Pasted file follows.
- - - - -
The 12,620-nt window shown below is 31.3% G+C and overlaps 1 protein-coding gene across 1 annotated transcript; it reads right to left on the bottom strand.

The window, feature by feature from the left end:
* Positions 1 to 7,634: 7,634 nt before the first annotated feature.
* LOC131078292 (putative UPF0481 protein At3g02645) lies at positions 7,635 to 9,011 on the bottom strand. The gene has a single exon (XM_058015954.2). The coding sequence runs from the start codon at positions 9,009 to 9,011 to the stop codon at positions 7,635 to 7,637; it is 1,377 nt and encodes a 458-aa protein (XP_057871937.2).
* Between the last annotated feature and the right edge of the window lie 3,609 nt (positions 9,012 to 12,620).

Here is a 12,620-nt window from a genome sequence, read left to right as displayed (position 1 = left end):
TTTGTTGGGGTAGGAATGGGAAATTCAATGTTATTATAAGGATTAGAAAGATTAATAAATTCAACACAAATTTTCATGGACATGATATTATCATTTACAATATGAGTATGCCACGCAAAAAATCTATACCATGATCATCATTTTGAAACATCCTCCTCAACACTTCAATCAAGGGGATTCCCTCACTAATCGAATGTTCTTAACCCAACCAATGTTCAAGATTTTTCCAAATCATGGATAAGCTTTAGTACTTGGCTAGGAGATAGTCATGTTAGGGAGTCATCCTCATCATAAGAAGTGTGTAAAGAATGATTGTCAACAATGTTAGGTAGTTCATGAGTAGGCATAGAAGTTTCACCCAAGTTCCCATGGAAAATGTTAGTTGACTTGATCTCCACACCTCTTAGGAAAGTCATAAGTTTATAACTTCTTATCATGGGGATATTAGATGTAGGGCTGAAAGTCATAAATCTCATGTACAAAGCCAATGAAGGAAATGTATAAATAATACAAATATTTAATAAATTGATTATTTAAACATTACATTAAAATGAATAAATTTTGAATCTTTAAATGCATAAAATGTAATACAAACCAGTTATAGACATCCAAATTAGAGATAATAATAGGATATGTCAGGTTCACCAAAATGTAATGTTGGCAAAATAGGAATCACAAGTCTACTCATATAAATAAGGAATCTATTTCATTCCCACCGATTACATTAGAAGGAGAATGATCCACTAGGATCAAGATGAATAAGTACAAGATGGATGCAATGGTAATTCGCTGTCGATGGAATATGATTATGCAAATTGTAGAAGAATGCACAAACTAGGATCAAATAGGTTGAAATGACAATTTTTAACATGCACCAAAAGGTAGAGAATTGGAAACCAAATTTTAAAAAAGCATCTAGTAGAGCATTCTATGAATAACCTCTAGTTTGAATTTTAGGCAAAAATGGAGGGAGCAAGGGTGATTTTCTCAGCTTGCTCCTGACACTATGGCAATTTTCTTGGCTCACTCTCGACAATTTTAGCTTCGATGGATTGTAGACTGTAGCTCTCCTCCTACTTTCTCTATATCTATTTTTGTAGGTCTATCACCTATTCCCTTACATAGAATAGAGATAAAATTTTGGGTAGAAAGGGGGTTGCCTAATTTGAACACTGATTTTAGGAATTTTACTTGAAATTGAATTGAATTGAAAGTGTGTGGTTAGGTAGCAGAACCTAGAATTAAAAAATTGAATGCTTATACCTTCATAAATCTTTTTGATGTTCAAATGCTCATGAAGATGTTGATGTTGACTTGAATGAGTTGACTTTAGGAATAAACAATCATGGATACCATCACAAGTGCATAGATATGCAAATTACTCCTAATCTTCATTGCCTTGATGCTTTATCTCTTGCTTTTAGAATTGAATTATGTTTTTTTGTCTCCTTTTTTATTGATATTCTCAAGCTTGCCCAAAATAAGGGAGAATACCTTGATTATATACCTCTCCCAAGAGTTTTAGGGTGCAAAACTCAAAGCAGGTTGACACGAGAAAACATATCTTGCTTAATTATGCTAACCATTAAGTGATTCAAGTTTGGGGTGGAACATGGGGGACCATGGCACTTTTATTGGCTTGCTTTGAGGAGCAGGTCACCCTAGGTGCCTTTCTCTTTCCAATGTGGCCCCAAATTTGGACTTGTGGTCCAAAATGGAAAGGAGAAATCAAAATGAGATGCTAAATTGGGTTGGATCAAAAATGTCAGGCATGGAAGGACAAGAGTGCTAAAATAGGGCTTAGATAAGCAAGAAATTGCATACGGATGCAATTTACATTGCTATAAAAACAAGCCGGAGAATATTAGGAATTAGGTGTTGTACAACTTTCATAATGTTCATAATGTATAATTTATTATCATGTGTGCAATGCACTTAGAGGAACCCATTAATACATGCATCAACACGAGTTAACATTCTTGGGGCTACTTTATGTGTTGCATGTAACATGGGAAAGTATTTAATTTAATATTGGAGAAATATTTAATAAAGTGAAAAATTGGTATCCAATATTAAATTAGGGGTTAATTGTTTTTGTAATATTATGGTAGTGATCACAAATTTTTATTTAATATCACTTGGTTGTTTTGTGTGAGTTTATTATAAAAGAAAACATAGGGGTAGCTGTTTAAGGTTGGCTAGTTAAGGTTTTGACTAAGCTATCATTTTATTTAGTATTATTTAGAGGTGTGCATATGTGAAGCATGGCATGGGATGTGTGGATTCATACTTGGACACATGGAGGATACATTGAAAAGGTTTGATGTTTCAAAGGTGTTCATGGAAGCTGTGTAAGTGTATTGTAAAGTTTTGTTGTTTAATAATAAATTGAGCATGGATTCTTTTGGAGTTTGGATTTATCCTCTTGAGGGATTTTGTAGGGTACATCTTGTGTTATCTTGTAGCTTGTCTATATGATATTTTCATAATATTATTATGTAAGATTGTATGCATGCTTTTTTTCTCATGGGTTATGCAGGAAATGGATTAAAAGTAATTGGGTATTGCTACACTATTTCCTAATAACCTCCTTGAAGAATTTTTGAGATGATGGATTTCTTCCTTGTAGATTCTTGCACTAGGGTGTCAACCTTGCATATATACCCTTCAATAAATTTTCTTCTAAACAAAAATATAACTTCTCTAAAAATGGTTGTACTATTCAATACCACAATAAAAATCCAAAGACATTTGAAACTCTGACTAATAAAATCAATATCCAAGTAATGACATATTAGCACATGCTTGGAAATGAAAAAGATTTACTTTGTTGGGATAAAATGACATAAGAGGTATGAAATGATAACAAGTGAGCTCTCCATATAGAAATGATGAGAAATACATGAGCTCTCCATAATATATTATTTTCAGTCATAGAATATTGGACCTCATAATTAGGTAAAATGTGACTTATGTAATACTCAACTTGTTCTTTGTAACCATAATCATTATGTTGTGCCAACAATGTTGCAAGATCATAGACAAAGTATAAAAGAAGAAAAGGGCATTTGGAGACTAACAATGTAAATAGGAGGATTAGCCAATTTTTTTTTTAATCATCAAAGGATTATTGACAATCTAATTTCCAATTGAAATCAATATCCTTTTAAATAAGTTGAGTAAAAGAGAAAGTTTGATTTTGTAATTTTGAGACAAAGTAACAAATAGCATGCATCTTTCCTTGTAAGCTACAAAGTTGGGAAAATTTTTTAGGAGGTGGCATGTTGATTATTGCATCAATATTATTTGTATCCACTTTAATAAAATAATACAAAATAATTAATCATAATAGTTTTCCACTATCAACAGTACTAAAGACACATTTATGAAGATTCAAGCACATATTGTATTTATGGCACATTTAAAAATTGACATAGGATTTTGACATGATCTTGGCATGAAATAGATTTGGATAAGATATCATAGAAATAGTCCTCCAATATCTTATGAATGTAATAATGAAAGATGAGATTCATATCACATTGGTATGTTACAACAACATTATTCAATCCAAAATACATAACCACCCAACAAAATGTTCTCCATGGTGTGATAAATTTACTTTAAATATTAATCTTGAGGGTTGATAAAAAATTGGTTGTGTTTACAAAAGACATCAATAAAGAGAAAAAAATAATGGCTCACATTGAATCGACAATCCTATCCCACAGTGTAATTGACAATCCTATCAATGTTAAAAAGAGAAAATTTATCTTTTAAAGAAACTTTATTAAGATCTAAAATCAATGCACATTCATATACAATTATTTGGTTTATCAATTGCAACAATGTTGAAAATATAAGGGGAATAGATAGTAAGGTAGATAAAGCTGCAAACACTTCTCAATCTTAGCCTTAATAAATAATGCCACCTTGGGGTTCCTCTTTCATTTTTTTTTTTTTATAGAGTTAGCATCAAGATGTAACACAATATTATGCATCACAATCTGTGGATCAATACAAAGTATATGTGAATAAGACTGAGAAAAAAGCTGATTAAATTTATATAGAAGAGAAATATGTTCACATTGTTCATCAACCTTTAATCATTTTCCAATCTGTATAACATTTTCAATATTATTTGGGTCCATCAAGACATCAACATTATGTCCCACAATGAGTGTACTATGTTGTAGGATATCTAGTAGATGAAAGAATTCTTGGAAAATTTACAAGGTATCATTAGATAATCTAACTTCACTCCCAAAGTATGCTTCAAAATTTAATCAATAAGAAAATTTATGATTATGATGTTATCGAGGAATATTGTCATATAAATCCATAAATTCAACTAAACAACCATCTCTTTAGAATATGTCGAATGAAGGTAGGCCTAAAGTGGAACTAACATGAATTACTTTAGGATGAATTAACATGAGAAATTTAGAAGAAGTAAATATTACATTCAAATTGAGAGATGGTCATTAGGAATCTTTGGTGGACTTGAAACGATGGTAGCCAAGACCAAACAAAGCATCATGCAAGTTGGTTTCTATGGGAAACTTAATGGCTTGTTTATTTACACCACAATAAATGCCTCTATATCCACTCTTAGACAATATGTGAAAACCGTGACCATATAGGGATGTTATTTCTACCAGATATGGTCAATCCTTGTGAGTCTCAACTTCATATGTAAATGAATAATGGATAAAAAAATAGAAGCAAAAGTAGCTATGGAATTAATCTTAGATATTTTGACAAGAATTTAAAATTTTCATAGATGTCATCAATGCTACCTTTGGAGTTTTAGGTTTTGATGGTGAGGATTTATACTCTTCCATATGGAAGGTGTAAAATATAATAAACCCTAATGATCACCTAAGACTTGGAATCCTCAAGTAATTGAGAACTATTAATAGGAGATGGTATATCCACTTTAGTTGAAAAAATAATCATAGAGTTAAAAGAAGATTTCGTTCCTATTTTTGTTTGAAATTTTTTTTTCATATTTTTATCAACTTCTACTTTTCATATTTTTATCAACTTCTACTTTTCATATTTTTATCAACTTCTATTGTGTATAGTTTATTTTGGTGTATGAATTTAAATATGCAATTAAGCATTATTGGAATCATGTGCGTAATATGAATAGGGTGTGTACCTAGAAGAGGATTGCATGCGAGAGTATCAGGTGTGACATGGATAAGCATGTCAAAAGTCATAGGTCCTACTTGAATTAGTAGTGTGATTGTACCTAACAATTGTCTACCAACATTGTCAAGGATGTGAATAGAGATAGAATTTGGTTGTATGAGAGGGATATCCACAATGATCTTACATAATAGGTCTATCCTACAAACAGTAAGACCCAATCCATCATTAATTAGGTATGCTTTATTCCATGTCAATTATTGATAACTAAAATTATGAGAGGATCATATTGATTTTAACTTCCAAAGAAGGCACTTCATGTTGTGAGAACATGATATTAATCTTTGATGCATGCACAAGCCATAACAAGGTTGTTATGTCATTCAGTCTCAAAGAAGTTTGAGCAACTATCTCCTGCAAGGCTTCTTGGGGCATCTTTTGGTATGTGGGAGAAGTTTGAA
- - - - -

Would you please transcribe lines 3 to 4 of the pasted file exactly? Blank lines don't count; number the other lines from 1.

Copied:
* Positions 1 to 7,634: 7,634 nt before the first annotated feature.
* LOC131078292 (putative UPF0481 protein At3g02645) lies at positions 7,635 to 9,011 on the bottom strand. The gene has a single exon (XM_058015954.2). The coding sequence runs from the start codon at positions 9,009 to 9,011 to the stop codon at positions 7,635 to 7,637; it is 1,377 nt and encodes a 458-aa protein (XP_057871937.2).